Home / REVIEWS / The Spy Who Dumped Me hits the target when Kate McKinnon is on screen

The Spy Who Dumped Me hits the target when Kate McKinnon is on screen

Female buddy films aren’t common, so it’s welcome to have a few trickle in. Following The Heat from five years ago is the Spy Who Dumped Me, an action comedy pairing Mila Kunis and Kate McKinnon.

Swept up in a Europe-trotting caper that mainly showcases McKinnon’s weird and wonderful improv talent, it’s the stars who make the package. Sadly, the equally improvised plot isn’t so fun.

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Kate McKinnon (left) and buddy Mila Kunis.


Lionsgate

Kunis’ Audrey, a complacent store worker hung up on not being able to finish anything, and McKinnon’s “over-the-top” Morgan, spend most of the time in various elaborate shoot-’em-up scenarios. The spy carrying out the dumping is Drew (Justin Theroux), an ex-CIA agent who doesn’t quite make sense: he leaves Audrey to protect her, then turns on her when she proves she can handle the spy world. A mysterious big baddie gets a few mentions, but no screen time. Who is he? A sequel might tell.

The confusion continues: Audrey and Morgan take a spy adventure in Europe on a whim. They want to carry out Drew’s wishes — deliver a very important fantasy football trophy to Vienna — risking their lives for a not-particularly-charming ex-boyfriend they’ve just learned was a secret agent. Characters here will make snap decisions based on throwaway comments, and while it’s nice to see two friends who’ll do anything for each other, some of their decisions are implausible.

The Spy Who Dumped Me Day 12

Gillian Anderson plays MI5 leader Wendy.


Hopper Stone/SMPSP

The tone hops between gross out comedy, arbitrary romance and bone-cracking violence. A taster: A pause in the bathroom between Audrey and suave British MI5 spy Sebastian (Sam Heughan) is interrupted by a giant-sized backpacker loudly relieving himself in the toilet. From car chases to a bizarre killer gymnast (Ivanna Sakhno) torture scene, Audrey and Morgan prove they can handle anything. They scream when people are shot dead, then swiftly carry on.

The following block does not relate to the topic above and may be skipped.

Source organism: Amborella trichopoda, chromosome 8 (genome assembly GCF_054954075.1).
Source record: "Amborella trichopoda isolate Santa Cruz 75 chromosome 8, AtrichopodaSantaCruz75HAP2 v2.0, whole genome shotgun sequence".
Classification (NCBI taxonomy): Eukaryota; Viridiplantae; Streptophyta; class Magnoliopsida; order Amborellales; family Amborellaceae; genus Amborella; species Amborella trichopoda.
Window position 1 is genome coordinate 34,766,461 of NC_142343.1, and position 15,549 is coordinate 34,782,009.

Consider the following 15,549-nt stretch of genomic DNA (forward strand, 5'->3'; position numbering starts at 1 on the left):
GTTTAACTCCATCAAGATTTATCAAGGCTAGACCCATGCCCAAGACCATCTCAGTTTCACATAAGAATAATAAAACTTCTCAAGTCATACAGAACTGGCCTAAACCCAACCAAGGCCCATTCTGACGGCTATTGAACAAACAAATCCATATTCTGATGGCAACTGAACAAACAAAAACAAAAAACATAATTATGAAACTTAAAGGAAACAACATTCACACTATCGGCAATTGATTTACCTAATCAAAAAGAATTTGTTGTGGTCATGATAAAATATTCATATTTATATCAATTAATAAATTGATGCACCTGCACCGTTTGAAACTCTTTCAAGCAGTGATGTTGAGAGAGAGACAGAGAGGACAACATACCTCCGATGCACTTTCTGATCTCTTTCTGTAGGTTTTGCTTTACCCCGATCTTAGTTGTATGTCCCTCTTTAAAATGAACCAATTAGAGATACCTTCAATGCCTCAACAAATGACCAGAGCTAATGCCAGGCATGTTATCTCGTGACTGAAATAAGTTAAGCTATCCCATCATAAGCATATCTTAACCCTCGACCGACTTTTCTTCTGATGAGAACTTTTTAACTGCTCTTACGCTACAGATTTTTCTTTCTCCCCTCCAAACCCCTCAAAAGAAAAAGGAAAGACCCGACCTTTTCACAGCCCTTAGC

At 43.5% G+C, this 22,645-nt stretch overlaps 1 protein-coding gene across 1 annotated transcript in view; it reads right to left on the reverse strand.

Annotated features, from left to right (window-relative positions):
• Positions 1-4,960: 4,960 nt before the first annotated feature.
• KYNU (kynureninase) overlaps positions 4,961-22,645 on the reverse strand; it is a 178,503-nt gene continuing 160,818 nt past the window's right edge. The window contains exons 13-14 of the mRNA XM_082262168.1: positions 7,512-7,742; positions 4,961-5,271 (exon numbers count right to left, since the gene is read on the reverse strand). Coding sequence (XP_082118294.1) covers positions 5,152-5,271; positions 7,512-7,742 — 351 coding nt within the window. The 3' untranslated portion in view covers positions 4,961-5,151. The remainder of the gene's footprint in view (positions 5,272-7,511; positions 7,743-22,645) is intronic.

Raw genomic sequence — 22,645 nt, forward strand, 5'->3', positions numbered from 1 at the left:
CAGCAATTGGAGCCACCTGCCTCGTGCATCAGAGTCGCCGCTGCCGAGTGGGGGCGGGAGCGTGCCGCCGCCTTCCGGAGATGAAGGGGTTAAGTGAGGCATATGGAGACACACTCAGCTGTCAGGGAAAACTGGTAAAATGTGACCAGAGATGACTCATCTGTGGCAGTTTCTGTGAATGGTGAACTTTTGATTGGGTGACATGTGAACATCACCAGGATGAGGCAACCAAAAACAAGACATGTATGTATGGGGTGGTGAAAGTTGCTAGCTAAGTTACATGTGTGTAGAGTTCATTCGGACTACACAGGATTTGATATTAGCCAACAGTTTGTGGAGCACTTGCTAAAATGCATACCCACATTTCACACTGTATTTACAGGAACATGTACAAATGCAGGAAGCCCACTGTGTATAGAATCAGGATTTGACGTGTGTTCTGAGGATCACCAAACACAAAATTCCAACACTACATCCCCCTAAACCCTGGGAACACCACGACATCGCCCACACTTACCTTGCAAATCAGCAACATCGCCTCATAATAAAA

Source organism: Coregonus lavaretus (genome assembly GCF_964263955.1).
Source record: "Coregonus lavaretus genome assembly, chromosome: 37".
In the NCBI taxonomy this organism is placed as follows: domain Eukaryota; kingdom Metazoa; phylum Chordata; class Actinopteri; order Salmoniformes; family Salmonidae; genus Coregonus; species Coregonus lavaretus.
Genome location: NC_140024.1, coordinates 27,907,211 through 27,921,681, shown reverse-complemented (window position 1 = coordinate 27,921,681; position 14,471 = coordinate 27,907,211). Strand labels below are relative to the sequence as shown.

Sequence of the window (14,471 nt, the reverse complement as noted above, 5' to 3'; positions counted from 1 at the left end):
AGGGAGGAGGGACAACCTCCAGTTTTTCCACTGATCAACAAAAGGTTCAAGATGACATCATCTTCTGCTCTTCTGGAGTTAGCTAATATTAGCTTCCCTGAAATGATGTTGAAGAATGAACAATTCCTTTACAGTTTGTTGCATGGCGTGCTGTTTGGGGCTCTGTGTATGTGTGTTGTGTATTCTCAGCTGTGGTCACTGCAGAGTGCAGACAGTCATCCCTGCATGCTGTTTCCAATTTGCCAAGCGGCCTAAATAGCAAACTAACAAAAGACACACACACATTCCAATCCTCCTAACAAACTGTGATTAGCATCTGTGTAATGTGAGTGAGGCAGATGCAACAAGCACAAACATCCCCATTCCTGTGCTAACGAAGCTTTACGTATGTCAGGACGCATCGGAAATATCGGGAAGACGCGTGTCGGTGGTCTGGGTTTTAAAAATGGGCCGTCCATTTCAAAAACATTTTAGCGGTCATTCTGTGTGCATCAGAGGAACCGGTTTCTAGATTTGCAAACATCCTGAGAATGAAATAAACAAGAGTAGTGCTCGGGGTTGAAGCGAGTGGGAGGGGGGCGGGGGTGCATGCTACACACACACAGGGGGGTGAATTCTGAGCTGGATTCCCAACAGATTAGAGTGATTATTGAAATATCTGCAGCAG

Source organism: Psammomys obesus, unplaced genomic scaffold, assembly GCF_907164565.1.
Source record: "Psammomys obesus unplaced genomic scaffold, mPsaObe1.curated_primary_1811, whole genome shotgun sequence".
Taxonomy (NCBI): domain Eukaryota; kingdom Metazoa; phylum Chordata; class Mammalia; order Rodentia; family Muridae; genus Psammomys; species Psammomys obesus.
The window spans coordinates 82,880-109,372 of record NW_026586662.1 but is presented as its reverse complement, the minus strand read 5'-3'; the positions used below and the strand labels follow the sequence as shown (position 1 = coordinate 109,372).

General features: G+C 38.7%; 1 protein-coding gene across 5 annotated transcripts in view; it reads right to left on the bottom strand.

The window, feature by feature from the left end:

Moments where our wannabe action heroes haphazardly survive dangerous situations are the highlights, along with details of the friendship between Audrey and Morgan — there’s a brilliant scene where their text messages are revealed on national news. Kunis is McKinnon’s necessary yet likeable “straight man”, laughing whether scripted or not at McKinnon’s perfectly-timed wisecracks. She’s also the one shoehorned into a romance much less interesting than the best friend relationship.

It’s worth noting the real-life history between Kate McKinnon and very cool addition Gillian Anderson as ice-cold MI5 leader Wendy. McKinnon made her obsession with Anderson loud and public in a 2008 YouTube video, so scenes with Morgan fangirling over Wendy have an extra layer for those in the know.

A twist in the tail and characters who try to come to personal resolutions won’t be enough to get us to call The Spy Who Dumped Me back. Unless you’re a McKinnon fan — then her standout performance anchors the chaos and you can forgive the rest.

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